Later, he faced Sting in a losing effort for the vacated United States title at The Great American Bash '95. Meng later joined the Dungeon of Doom forming a tag team named the Faces of Fear with his old partner The Barbarian. He was touted as being a former bodyguard to the Emperor of Japan. Meng's finishing maneuver was the feared Tongan Death Grip, a nerve grip on the Adam's apple applied to a standing victim who would drop into a supine position and experience the full effect of the hold.

Meng spent much of 1997 facing mainly lower and mid-card performers before starting a small rampage of a winning streak in the summer of 1998. This led to his main event World Championship match with Goldberg on the August 10 edition of Monday Nitro. Goldberg, too, had an impressive winning streak. Goldberg won and retained his title that night and thus added another wrestler in his winning streak, making it 160-0. In the spring of 1999, when Ric Flair was the (kayfabe) president on WCW programming, the barbaric Meng would often annihilate Flair's enemies per his instructions. Later on, Meng had a short-lived feud with Sting and occasionally faced uppercard stars like Lex Luger and WCW Champion Bret Hart. He also participated in matches for the newly introduced WCW Hardcore Championship toward the end of 1999. Meng finally won the title at the Sin pay-per-view on January 14, 2001. He became the final WCW Hardcore Champion.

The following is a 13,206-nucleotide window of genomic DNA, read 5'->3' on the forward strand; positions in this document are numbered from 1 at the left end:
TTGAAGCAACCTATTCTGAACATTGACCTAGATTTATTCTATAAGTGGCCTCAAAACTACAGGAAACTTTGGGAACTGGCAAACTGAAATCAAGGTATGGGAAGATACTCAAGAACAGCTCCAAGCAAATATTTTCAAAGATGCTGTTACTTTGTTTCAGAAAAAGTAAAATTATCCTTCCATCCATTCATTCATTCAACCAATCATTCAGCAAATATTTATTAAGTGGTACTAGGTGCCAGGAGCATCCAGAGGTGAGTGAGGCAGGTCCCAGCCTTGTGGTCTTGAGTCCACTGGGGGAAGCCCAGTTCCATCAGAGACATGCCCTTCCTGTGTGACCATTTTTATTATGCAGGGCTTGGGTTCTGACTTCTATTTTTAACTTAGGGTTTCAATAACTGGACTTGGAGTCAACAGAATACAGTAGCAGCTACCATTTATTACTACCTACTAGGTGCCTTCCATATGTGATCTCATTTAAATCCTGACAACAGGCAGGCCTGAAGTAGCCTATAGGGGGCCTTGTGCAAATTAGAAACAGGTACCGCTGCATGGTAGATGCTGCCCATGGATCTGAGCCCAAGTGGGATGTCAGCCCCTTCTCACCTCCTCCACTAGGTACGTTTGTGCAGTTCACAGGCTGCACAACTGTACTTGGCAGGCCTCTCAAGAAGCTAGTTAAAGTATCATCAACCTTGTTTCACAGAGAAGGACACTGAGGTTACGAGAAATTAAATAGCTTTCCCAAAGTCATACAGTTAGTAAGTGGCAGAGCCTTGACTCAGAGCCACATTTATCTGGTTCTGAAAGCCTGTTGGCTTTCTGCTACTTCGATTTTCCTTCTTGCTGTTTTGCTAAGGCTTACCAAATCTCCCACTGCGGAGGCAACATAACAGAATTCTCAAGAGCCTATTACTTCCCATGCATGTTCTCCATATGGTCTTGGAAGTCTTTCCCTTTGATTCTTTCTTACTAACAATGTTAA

Return to WWF (2001-2002)[edit]

Exactly one week after his WCW Hardcore Championship win at Sin, Fifita returned to the WWF as Haku and made a surprise appearance at the 2001 Royal Rumble. After the Rumble, he formed a tag team with Rikishi, but the team did not last long due to Rikishi's injury. Haku was left to wrestle on the lower card shows like Sunday Night Heat. He was eventually released from WWF, his final opponent being Shawn Stasiak on a WWF Jakked taping in Buffalo, New York on July 23, 2001. He would return to WWF house shows for a few months in the beginning of 2002.

Independent circuit (2000-present)[edit]

Fafita, under the name Meng, wrestled for World League Wrestling winning the WLW Heavyweight Championship on two occasions in 2000. He would return in 2003 to win the championship for the third time. Since 2003, Fifita has been essentially retired, returning to the wrestling ring on a few occasions over the years. In 2009, as King Haku, he would wrestle regularly for World Xtreme Wrestling where he won the WXW Hardcore Championship twice. He would return to semi retirement after his stint. Haku appeared at Chikara's King of Trios 2012 tournament, held on September 14–16 in Easton, Pennsylvania, teaming with The Barbarian and The Warlord. On September 14, the team was eliminated from the tournament in the first round by Team ROH (Mike Bennett, Matt Jackson and Nick Jackson).[6][7]

Personal life[edit]

Fifita is married to Dorothy Koloamatangi. They have a daughter, Vika; a son, Tevita who is also a wrestler; and two adopted sons, Alipate and Taula. His son Tevita played football as a defensive end for the University of Texas at El Paso and is now on the WWE roster, as Camacho. Alipate currently wrestles for New Japan Pro Wrestling as Tama Tonga. His parents are Kelepi Fifita (father) and Atiola Vikilani Fifita (mother). Among Fifita's cousins are New England Patriots defensive tackle Steve Fifita[8] and Australian Wallabies rugby player Tatafu Polota-Nau. Fifita made a cameo appearance in the 1978 Sylvester Stallone movie Paradise Alley along with many other professional wrestlers.[9]

He currently works as a car spa manager at David Maus Toyota in Sanford, Florida.[10]

Notoriety and incidents[edit]